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March, 2010


Lincoln sushi Restaurant opened doors in May
By Lien Hoang
The News messenger

To bring the world of Japanese cuisine to the city of Lincoln, Mike Kim made sure he'd seen enough of the globe to sate his taste buds first.

Born in Korea, Kim has sampled dishes in Japan and Thailand, New York and Los Angeles.

"That's part of the job, eating other food," Kim said.

He's also, of course, had plenty of Korean fare, but he ultimately decided sushi was the way to go.

"I like to eat sushi, so I want to make good sushi," he said.

With that in mind, Kim opened up Zakuro Sushi Bistro on May 16. He named the restaurant after the Japanese word for "pomegranate," an exotic and healthy fruit with an Asian twist – the very characteristics that Kimi sees in sushi.

Enclosing the dining area are dozens of square pillars whose reddish hue upholds the pomegranate theme. The same fruity redness coats the remainder of the restaurant as well, on the napkins and uniforms, against the patterned walls – even across the three, impressively lofty wine shelves comfortably nestled into the back wall.

As happy as Kim is with his new establishment, he came by it through an unfortunate event. A previous restaurant, Samurai Sushi, made headlines in 2005 when the boat-of-restaurant sunk into the American River, sending Kim searching for a new place.

Once he landed an eatery in Lincoln, the chef brought along the menu from Samurai, literally. Kim is giving it a "complete makeover" that'll result in the final menu for Zakuro, according to manager peter Hong.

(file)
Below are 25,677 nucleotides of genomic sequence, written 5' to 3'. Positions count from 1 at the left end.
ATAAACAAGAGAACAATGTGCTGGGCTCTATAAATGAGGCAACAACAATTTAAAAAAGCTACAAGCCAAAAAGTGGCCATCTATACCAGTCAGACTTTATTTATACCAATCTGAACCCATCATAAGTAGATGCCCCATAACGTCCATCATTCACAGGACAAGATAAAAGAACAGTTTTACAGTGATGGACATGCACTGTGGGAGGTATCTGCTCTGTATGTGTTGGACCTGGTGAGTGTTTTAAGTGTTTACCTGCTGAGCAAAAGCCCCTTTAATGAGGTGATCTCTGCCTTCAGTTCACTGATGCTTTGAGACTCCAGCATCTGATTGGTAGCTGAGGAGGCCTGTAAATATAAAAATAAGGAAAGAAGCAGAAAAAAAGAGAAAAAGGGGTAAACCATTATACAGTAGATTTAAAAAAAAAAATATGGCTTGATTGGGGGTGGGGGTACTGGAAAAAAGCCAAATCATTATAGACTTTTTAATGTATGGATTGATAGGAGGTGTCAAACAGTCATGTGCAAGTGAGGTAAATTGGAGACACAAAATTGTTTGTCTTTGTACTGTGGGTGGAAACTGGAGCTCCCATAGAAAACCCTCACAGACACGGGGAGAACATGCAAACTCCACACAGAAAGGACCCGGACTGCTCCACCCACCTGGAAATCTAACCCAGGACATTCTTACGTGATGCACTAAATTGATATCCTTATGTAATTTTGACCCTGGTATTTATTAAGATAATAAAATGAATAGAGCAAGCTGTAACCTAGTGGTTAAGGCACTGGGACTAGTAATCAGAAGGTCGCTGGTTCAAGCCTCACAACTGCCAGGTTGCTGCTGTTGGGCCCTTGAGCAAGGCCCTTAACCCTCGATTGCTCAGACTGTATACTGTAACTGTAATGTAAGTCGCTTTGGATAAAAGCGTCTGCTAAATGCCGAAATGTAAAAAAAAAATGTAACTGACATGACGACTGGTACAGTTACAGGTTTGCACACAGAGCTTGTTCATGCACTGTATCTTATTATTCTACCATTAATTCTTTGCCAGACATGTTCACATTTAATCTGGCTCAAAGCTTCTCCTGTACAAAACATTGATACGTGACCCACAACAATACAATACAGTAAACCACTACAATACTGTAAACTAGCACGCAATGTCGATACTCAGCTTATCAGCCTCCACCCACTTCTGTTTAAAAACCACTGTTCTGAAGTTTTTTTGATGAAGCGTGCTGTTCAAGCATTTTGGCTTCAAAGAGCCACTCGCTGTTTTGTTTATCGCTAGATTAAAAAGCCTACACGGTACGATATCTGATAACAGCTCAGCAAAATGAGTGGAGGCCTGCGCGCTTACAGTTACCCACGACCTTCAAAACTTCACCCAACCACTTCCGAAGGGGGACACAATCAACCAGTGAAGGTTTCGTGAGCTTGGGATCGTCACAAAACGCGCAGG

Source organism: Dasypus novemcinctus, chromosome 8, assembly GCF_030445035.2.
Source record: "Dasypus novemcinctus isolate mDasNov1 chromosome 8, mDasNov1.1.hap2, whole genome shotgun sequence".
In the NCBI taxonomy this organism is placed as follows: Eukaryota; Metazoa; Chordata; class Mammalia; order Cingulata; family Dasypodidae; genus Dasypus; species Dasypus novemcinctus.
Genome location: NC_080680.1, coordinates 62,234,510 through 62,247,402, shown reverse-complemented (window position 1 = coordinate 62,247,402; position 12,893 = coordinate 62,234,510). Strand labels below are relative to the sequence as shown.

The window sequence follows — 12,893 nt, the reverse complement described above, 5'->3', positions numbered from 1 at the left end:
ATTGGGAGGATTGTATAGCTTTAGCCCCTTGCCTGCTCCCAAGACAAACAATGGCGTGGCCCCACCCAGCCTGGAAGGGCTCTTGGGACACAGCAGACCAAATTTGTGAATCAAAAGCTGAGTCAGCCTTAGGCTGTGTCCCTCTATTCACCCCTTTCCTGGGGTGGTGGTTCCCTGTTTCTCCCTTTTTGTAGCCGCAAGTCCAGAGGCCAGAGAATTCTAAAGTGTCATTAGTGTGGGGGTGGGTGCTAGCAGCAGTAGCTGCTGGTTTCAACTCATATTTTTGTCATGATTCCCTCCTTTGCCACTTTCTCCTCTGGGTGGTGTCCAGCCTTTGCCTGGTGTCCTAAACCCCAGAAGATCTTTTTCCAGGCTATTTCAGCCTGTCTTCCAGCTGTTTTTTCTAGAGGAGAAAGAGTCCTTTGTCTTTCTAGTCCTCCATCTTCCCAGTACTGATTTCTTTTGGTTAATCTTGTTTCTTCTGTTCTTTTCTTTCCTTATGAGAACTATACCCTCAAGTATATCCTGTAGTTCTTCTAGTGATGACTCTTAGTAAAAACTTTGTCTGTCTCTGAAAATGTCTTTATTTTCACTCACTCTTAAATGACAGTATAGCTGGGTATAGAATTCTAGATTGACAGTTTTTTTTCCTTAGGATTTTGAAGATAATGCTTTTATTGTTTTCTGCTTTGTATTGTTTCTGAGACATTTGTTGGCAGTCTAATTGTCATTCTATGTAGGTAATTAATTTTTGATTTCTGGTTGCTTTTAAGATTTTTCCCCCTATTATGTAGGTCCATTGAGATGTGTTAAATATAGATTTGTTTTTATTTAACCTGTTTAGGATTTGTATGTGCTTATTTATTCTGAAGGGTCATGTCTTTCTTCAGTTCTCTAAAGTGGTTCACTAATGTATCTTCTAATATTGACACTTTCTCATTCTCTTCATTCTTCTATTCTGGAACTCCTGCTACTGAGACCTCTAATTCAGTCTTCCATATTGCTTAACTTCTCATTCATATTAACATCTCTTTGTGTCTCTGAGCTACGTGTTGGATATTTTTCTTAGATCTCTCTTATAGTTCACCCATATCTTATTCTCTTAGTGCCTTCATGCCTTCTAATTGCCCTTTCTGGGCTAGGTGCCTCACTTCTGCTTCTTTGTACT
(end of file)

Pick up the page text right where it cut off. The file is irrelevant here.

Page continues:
"All of the food will undergo some change," said Hong, who also worked with Kim at Samurai.

In addition to the popular rolls, sashimi, and lunch specials that change daily, Zakuro boasts more than 100 different sake drinks. Guests can try the simple raspberry, the healthy organic or the eccentric variety dotted with golden flakes, to name a few.

Some come in preferring cooked food and Zakuro can accommodate those diners, but it often converts them instead.

"We've had people who never liked sushi, but they order ours and now they love it," Hong said.

Kim and his other chefs try to name their rolls to fit the location or nature of the roll, like the Hwy. 65 and the Lincoln, for obvious reasons, or the Red Bull (for its energy) and the Golden Gate (for its appearance).

Even better is when they can name a roll after a customer, usually because the guest made a special request, like adding oranges or strawberries to a roll.

That's the kind of customer service Zakuro hopes to provide, whether it's hosting a party of 40 who bring along their own disc jockey, or staying open after business hours if that's what guests want.

"It's not about the money, it's about making connections with people," Hong said.

Hong and Kim repeatedly stressed their goal of creating a welcoming social environment and becoming a part of the Lincoln community. Sometimes, that means talking to guests for hours on end. Other times, it's giving a 20 percent discount to people who contribute to the community, like firefighters, police officers and hospital employees.

Nancy Belenger works for Kaiser and said she's been having lunch at Zakuro almost daily since it opened.

"I've eaten at a lot of sushi restaurants, and this is by far the best," Belenger said. "The owners and workers are really pleasant. They spoil me, they make my food just like I like."

Zakuro is located at 835 Twelve Bridges Drive, Suite 80. For more information, call (916) 543-4455.